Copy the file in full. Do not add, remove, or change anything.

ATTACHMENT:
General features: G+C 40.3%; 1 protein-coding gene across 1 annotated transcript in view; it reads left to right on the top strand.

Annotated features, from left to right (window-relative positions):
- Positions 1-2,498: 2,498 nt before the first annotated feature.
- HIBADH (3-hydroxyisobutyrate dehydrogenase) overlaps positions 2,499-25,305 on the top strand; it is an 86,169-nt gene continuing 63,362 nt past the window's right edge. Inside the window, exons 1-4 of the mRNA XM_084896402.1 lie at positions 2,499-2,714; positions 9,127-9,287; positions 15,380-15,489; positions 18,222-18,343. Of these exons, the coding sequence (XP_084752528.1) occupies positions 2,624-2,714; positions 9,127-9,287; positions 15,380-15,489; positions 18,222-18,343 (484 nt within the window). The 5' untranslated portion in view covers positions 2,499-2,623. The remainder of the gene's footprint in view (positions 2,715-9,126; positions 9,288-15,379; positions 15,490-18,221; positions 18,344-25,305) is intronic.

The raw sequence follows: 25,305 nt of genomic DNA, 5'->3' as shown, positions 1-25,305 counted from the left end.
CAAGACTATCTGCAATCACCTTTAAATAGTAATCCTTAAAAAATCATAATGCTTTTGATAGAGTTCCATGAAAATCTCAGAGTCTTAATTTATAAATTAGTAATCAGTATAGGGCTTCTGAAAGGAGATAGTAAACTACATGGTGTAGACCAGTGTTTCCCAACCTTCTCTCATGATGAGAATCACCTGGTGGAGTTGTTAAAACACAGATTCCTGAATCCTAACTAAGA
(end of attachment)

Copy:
General features: G+C 40.3%; 1 protein-coding gene across 1 annotated transcript in view; it reads left to right on the top strand.

Annotated features, from left to right (window-relative positions):
- Positions 1-2,498: 2,498 nt before the first annotated feature.
- HIBADH (3-hydroxyisobutyrate dehydrogenase) overlaps positions 2,499-25,305 on the top strand; it is an 86,169-nt gene continuing 63,362 nt past the window's right edge. Inside the window, exons 1-4 of the mRNA XM_084896402.1 lie at positions 2,499-2,714; positions 9,127-9,287; positions 15,380-15,489; positions 18,222-18,343. Of these exons, the coding sequence (XP_084752528.1) occupies positions 2,624-2,714; positions 9,127-9,287; positions 15,380-15,489; positions 18,222-18,343 (484 nt within the window). The 5' untranslated portion in view covers positions 2,499-2,623. The remainder of the gene's footprint in view (positions 2,715-9,126; positions 9,288-15,379; positions 15,490-18,221; positions 18,344-25,305) is intronic.

The raw sequence follows: 25,305 nt of genomic DNA, 5'->3' as shown, positions 1-25,305 counted from the left end.
CAAGACTATCTGCAATCACCTTTAAATAGTAATCCTTAAAAAATCATAATGCTTTTGATAGAGTTCCATGAAAATCTCAGAGTCTTAATTTATAAATTAGTAATCAGTATAGGGCTTCTGAAAGGAGATAGTAAACTACATGGTGTAGACCAGTGTTTCCCAACCTTCTCTCATGATGAGAATCACCTGGTGGAGTTGTTAAAACACAGATTCCTGAATCCTAACTAAGA